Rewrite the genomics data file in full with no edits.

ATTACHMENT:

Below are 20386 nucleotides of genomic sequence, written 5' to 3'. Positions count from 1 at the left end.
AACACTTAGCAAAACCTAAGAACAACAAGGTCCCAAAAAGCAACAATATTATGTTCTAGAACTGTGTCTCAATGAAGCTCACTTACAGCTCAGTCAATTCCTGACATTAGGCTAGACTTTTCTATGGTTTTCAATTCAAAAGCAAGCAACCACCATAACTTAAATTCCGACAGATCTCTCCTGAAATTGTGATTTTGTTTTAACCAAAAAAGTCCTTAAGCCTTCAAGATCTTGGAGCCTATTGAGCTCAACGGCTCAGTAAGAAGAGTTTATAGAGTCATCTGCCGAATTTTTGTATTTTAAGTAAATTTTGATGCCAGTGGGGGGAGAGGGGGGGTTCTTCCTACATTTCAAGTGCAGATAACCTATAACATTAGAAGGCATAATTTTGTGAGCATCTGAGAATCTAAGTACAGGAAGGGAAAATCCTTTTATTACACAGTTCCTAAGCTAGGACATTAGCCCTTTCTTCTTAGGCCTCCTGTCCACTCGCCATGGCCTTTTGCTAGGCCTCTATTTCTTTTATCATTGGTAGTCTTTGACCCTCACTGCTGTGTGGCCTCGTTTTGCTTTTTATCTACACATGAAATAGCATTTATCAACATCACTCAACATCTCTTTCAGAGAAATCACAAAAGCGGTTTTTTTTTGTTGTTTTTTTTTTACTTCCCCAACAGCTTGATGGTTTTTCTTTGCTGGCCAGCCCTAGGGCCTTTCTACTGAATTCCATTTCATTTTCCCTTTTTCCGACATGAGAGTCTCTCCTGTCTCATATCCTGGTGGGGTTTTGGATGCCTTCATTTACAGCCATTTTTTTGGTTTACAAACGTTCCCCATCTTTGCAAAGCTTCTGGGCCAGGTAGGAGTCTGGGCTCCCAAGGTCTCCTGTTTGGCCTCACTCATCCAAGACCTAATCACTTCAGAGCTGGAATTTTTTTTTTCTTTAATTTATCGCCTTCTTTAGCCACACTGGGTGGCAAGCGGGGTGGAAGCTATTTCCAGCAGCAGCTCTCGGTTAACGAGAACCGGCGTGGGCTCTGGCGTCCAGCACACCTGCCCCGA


Below are 20386 nucleotides of genomic sequence, written 5' to 3'. Positions count from 1 at the left end.
AACACTTAGCAAAACCTAAGAACAACAAGGTCCCAAAAAGCAACAATATTATGTTCTAGAACTGTGTCTCAATGAAGCTCACTTACAGCTCAGTCAATTCCTGACATTAGGCTAGACTTTTCTATGGTTTTCAATTCAAAAGCAAGCAACCACCATAACTTAAATTCCGACAGATCTCTCCTGAAATTGTGATTTTGTTTTAACCAAAAAAGTCCTTAAGCCTTCAAGATCTTGGAGCCTATTGAGCTCAACGGCTCAGTAAGAAGAGTTTATAGAGTCATCTGCCGAATTTTTGTATTTTAAGTAAATTTTGATGCCAGTGGGGGGAGAGGGGGGGTTCTTCCTACATTTCAAGTGCAGATAACCTATAACATTAGAAGGCATAATTTTGTGAGCATCTGAGAATCTAAGTACAGGAAGGGAAAATCCTTTTATTACACAGTTCCTAAGCTAGGACATTAGCCCTTTCTTCTTAGGCCTCCTGTCCACTCGCCATGGCCTTTTGCTAGGCCTCTATTTCTTTTATCATTGGTAGTCTTTGACCCTCACTGCTGTGTGGCCTCGTTTTGCTTTTTATCTACACATGAAATAGCATTTATCAACATCACTCAACATCTCTTTCAGAGAAATCACAAAAGCGGTTTTTTTTTGTTGTTTTTTTTTTACTTCCCCAACAGCTTGATGGTTTTTCTTTGCTGGCCAGCCCTAGGGCCTTTCTACTGAATTCCATTTCATTTTCCCTTTTTCCGACATGAGAGTCTCTCCTGTCTCATATCCTGGTGGGGTTTTGGATGCCTTCATTTACAGCCATTTTTTTGGTTTACAAACGTTCCCCATCTTTGCAAAGCTTCTGGGCCAGGTAGGAGTCTGGGCTCCCAAGGTCTCCTGTTTGGCCTCACTCATCCAAGACCTAATCACTTCAGAGCTGGAATTTTTTTTTTCTTTAATTTATCGCCTTCTTTAGCCACACTGGGTGGCAAGCGGGGTGGAAGCTATTTCCAGCAGCAGCTCTCGGTTAACGAGAACCGGCGTGGGCTCTGGCGTCCAGCACACCTGCCCCGA